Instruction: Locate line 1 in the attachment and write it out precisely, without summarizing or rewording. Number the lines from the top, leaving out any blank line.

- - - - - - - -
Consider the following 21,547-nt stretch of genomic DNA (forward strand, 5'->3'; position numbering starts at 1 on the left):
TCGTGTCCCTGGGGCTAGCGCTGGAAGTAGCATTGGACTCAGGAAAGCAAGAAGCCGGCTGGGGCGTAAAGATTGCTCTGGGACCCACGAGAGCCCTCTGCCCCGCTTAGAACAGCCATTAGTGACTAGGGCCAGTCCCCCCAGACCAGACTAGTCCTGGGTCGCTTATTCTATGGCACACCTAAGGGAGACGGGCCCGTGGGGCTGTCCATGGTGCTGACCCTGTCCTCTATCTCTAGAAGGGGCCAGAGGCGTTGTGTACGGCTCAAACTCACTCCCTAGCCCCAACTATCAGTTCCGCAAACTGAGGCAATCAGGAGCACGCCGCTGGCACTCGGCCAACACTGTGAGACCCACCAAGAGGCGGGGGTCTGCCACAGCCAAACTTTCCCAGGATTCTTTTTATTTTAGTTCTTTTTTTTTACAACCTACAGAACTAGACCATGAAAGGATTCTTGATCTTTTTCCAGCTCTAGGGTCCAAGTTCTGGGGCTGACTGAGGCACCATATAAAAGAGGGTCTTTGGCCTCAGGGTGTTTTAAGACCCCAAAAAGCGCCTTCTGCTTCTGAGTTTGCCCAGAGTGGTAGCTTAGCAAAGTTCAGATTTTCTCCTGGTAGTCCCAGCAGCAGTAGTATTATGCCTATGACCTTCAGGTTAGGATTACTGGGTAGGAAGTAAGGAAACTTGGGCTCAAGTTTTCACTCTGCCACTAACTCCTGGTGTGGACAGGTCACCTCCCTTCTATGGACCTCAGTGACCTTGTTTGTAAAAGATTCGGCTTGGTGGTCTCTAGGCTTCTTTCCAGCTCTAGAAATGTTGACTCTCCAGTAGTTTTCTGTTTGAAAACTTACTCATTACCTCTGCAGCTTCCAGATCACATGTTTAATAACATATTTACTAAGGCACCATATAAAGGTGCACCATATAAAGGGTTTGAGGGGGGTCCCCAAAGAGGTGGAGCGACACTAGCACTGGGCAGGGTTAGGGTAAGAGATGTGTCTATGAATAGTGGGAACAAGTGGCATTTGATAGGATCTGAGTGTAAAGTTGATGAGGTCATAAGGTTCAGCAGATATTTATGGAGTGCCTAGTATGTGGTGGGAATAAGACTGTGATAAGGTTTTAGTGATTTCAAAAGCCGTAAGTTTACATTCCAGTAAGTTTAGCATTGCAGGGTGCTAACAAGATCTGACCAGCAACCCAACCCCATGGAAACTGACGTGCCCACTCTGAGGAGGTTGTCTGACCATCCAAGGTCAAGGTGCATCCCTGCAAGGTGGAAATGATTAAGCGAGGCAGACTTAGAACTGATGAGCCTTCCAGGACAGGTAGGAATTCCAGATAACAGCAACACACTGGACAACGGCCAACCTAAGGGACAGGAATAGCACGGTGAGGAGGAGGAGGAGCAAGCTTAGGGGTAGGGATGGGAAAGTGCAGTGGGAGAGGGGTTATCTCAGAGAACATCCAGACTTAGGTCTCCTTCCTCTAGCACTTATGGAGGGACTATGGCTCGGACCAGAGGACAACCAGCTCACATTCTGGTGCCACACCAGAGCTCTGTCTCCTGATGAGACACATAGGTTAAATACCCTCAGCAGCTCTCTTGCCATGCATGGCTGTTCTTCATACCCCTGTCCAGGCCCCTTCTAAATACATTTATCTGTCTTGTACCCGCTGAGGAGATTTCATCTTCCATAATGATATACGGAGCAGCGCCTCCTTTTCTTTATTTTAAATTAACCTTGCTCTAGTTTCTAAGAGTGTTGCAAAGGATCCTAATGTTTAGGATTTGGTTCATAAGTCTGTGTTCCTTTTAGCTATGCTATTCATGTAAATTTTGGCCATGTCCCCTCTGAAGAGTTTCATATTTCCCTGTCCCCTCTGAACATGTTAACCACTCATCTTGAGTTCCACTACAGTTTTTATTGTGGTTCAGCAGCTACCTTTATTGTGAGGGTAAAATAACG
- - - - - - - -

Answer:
Consider the following 21,547-nt stretch of genomic DNA (forward strand, 5'->3'; position numbering starts at 1 on the left):